Last Updated: Friday - 09/24/2010
Week of August 25, 2008
The prophecy unfolds
Forty years after 'Humanae Vitae,' chickens have come home to roost
By DEBORAH GYAPONG
Canadian Catholic News
Pope Paul VI's encyclical Humanae Vitae shocked Catholics and non-Catholics alike with its continuation of long-standing Church opposition to artificial birth control.
But on its 40th anniversary, the encyclical is widely seen as prophetic and worth a second look.
"I think people are beginning to realize Paul VI was onto something," said Ottawa Archbishop Terrence Prendergast. "I think oftentimes we don't realize what happens when changes are proposed."
Prendergast noted, for example, that supporters of Canada's 2005 decision to legalize same-sex marriage say the sky has not fallen. "It takes time for consequences to work their way through."
In Humanae Vitae (Of Human Life), Paul VI warned artificial contraception would lead to a breakdown in moral standards and a lowering of respect for women, saying they would be reduced to instruments for satisfying men's sexual desires.
Social science surveys provide ample evidence of marriage and family breakdown over the past 40 years, including rising rates of children born out of wedlock, high rates of abortion and sexually transmitted diseases.
The encyclical was released July 25, 1968 and immediately was the subject of a storm of controversy.
But in 1968, the West was in the throes of the sexual revolution, especially the freedom offered by the birth control pill.
Ethicist Margaret Somerville recalled the shock that greeted Humanae Vitae 40 years ago. "We all thought the pill was going to be allowed," she said.
The founding director of McGill University's Centre for Medicine, Ethics and Law said the invention of the birth control pill 50 years ago was as significant an event in human history as the discovery of electricity.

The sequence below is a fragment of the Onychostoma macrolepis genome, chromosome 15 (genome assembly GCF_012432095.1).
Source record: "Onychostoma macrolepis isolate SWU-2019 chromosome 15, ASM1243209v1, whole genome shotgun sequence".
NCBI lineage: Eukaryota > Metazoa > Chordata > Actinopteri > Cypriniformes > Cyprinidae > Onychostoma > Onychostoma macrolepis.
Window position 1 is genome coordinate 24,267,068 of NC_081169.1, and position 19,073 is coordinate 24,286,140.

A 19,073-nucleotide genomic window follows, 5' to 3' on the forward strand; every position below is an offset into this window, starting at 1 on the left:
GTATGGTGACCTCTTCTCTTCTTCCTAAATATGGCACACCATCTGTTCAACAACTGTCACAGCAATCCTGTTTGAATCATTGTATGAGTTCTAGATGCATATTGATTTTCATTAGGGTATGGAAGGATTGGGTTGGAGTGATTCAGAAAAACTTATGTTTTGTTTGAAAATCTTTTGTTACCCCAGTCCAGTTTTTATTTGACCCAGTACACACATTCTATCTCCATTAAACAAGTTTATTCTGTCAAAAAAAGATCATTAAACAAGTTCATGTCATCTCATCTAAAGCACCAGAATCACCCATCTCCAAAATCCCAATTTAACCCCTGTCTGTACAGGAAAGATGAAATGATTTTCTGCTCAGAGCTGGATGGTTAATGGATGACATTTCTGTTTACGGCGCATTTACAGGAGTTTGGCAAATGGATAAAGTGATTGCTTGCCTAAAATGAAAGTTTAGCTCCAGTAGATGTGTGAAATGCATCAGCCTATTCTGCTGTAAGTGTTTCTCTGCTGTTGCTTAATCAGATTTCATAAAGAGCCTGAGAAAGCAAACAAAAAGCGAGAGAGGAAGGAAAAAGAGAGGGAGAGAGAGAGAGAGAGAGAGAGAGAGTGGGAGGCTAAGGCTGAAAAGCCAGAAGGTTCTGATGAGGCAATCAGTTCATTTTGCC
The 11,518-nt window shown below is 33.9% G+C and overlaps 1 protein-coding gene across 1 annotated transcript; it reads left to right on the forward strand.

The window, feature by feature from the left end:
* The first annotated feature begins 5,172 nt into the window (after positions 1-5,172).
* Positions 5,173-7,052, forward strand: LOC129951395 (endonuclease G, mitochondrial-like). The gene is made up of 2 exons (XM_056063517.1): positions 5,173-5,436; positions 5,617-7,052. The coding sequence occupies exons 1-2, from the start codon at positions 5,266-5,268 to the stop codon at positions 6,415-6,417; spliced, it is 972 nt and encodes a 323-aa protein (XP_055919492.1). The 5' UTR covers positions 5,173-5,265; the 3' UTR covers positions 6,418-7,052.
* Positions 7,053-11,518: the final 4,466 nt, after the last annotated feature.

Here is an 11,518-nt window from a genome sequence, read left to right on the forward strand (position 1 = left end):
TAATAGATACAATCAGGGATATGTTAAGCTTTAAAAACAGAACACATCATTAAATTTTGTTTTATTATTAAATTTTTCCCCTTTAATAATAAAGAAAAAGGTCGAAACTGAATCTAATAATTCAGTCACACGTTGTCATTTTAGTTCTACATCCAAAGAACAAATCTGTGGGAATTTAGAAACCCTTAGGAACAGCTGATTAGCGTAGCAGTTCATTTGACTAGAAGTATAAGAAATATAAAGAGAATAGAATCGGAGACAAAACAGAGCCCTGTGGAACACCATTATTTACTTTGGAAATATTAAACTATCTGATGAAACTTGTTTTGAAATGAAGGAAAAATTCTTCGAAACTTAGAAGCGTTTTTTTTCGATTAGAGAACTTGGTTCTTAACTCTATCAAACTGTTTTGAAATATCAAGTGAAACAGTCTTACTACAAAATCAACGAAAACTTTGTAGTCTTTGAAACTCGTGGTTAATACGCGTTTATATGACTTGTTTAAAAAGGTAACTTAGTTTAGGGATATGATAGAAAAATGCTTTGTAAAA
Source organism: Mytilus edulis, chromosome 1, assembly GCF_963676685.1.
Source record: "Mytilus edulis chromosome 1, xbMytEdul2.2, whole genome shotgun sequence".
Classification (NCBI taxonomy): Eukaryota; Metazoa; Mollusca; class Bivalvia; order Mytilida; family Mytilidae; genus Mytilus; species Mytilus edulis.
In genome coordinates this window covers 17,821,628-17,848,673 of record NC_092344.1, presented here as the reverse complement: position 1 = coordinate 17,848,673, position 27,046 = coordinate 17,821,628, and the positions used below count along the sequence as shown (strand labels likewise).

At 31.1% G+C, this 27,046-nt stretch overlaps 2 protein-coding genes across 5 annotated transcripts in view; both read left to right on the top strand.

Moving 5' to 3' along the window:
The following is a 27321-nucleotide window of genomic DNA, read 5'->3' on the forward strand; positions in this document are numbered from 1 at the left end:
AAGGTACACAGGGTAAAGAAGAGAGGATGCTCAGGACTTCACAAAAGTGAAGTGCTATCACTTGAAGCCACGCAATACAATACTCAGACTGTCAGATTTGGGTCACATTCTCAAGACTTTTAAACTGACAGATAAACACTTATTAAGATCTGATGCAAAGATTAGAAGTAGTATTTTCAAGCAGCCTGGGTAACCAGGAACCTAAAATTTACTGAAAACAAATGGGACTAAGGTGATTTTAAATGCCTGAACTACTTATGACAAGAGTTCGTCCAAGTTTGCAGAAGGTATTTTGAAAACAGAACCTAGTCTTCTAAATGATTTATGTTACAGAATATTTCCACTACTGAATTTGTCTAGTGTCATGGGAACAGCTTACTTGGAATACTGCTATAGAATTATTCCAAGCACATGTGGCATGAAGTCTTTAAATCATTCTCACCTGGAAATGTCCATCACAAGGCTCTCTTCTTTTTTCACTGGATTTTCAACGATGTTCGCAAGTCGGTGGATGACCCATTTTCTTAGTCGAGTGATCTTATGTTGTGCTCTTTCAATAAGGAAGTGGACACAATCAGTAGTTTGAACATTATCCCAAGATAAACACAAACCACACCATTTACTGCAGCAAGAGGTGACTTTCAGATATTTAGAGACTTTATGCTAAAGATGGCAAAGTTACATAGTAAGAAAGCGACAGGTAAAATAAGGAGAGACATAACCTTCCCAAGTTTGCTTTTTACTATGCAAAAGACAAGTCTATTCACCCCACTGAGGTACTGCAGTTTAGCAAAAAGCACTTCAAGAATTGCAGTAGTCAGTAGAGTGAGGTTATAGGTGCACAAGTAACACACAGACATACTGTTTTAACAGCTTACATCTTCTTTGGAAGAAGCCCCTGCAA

"I understand now what the Church may have intuited in terms of its profound and wide-reaching impact," she said. "The pill was a radical dividing line between the past and how society developed from then on, for good or ill."
Crossing the threshold of artificial contraception opened up a line of events that fundamentally altered the concept of human sexuality and the passing on of life, and the relationship between men and women, she said.
Prendergast, who was studying at the University of Ottawa in 1968, also said the encyclical surprised many because the reforms of the Second Vatican Council were in the air and many interpreted the council as a rupture from previous Church teaching.
"What Paul VI did was say, 'No, this teaching is valid for all times; it's not going to be changed,'" he said.
He described Paul VI as prophetic but also lonely, as someone who became deeply discouraged in his ministry after trying to do "something good for the Church."
Prendergast said he has encouraged priests both in Ottawa and in Halifax to teach on Humanae Vitae and make it part of marriage preparation and family life courses.
Prendergast said the encyclical is more about the "beauty of following the natural law that God has prescribed in our nature" than it is about contraception.